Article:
The late-night wars are heating up again as Jay Leno prepares to hand the "Tonight Show" reins over to Jimmy Fallon, presumably without yanking them back again the way he did with Conan O’Brien. Personally, I thought Leno would be forever perceived as damaged goods after his graceless return to the job he’d handed off to Conan, yet he’s consistently dominating the ratings in every key demographic.
Now, I grew up as a devoted Letterman acolyte, and for the longest time, I was baffled by the great love for Leno’s generic brand of bland as opposed to Letterman’s quirkier and more cerebral style. But now I find myself, almost against my will, preferring Leno to Letterman, and I’m starting to understand why America does, too.
“Some exciting news from the world of sports,” Leno said in his opening monologue on Tuesday night. “It seems Tim Tebow has signed with the New England Patriots. So the good news, Tim Tebow got a job with the Patriots. The bad news: now that he's associated with the word 'Patriot,' he's being audited by the IRS.”
Right before this quip, he talked about how the only people who knew about Tim Tebow’s top secret deal were Bill Belichick, Tim Tebow and “of course, the NSA because they were, you know, listening in.” Both jokes were made at President Obama’s expense, and both were received with riotous laughter and applause from an appreciative audience.
David Letterman, with very rare exceptions, steers clear of any President Obama mockery. Letterman himself openly acknowledged this in one of his own monologues:
"People always say this to me: 'Hey, Letterman,' they say. 'Why don't you make jokes about Obama?’ All right, I'll tell you why. I don't make jokes about him because I don't want the FBI tapping my phone, that's why."
That got laughs, too, but it’s also a comedic dodge to a serious question. During the Bush years, Letterman was an outspoken critic of just about everything the White House was doing with no demonstrable fear of official reprisal. He had a long-running bit called “Great Moments in Presidential History,” where he would play clips showing inspirational things like FDR’s “We have nothing to fear but fear itself” and JFK’s “Ask not what your country can do for you,” immediately followed by George W. fumbling over his words and saying something stupid.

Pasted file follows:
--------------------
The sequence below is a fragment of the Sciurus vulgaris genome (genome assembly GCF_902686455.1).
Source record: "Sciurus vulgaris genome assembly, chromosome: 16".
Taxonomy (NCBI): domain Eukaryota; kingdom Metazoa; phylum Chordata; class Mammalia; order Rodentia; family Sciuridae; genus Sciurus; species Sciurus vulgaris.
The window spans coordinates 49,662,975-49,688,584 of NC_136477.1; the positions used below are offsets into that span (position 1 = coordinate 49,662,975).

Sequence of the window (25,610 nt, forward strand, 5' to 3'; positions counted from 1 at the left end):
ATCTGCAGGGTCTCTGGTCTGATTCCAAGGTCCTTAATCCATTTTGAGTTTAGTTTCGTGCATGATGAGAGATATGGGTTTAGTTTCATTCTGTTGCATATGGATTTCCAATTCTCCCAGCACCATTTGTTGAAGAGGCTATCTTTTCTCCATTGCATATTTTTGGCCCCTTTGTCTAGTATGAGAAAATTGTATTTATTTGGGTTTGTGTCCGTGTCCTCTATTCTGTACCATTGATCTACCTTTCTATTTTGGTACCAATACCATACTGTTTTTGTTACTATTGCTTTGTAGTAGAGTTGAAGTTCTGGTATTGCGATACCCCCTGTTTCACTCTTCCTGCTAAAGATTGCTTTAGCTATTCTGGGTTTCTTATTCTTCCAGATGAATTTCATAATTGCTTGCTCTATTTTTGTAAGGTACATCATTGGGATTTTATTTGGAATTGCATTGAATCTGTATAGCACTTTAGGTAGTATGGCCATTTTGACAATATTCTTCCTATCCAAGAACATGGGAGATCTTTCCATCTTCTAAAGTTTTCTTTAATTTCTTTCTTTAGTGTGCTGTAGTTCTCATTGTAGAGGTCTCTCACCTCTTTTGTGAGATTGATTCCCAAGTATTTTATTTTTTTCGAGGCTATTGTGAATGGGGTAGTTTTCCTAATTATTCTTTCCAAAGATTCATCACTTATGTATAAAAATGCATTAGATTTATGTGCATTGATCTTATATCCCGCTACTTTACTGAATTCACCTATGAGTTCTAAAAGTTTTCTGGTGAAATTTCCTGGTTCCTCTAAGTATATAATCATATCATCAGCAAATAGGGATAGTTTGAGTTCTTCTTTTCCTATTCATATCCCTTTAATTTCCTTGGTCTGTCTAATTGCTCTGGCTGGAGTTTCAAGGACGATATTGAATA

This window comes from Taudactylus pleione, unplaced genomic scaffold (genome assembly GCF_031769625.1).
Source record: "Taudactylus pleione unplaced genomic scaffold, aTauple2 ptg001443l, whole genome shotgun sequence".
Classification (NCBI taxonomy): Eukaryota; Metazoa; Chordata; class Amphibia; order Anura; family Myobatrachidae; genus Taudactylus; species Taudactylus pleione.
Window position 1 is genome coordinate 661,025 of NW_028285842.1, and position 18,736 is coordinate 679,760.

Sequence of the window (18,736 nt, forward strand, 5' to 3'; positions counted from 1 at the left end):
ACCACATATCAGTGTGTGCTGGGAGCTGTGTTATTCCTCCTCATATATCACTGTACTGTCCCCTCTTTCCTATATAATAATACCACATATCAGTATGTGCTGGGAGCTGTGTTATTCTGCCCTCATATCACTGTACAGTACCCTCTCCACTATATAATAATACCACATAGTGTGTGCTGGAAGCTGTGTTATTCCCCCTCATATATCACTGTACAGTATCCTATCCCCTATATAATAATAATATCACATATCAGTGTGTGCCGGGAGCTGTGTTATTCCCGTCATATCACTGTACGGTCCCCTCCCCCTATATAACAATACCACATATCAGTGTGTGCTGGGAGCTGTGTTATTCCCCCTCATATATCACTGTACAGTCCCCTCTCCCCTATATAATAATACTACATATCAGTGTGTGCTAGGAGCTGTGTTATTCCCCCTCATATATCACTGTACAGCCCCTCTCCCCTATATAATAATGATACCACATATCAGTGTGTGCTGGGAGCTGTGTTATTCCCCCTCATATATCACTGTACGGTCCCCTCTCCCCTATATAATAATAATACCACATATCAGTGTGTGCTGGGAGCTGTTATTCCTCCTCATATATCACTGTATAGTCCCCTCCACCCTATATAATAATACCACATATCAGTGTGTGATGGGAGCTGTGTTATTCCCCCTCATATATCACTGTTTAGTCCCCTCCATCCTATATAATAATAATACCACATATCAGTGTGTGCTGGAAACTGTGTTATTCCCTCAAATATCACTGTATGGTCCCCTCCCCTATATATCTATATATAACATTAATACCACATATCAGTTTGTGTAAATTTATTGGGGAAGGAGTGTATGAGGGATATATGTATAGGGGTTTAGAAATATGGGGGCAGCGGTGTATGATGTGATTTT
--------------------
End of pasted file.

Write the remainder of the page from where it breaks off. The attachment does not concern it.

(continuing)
Like all people in public life, President Obama has said his own fair share of stupid things, but none of them have been highlighted by “Great Moments in Presidential History” because Letterman retired that meme after Obama was inaugurated.
We still live in a nation divided right down the middle in terms of its political preferences. So is it any wonder that the huge block of viewers that doesn’t like Obama much prefers the comedian who isn’t afraid to make fun of him?
There was no love lost between Bush and Jay Leno, either, but the "Tonight Show" isn’t afraid to be an equal-opportunity offender. That’s how it should be. People in power occasionally need to be taken down a notch or two, regardless of their party affiliation.
Right now, the perception is that Letterman and most of the entertainment industry will gleefully pound on Republicans, but they switch to the kid gloves when the Democrats come around. That makes for boring television and fewer viewers, but at least these guys can feel good about themselves. Maybe that helps ease the pain when the ratings come in.
The supreme irony in all this is that even though Leno is the undisputed king of late night, he is the only one of these guys who’s losing his job. I’m sure Letterman can find a good joke in there somewhere.
Jim Bennett is a recovering actor, theater producer and politico, and he writes about pop culture and politics at his blog, stallioncornell.com.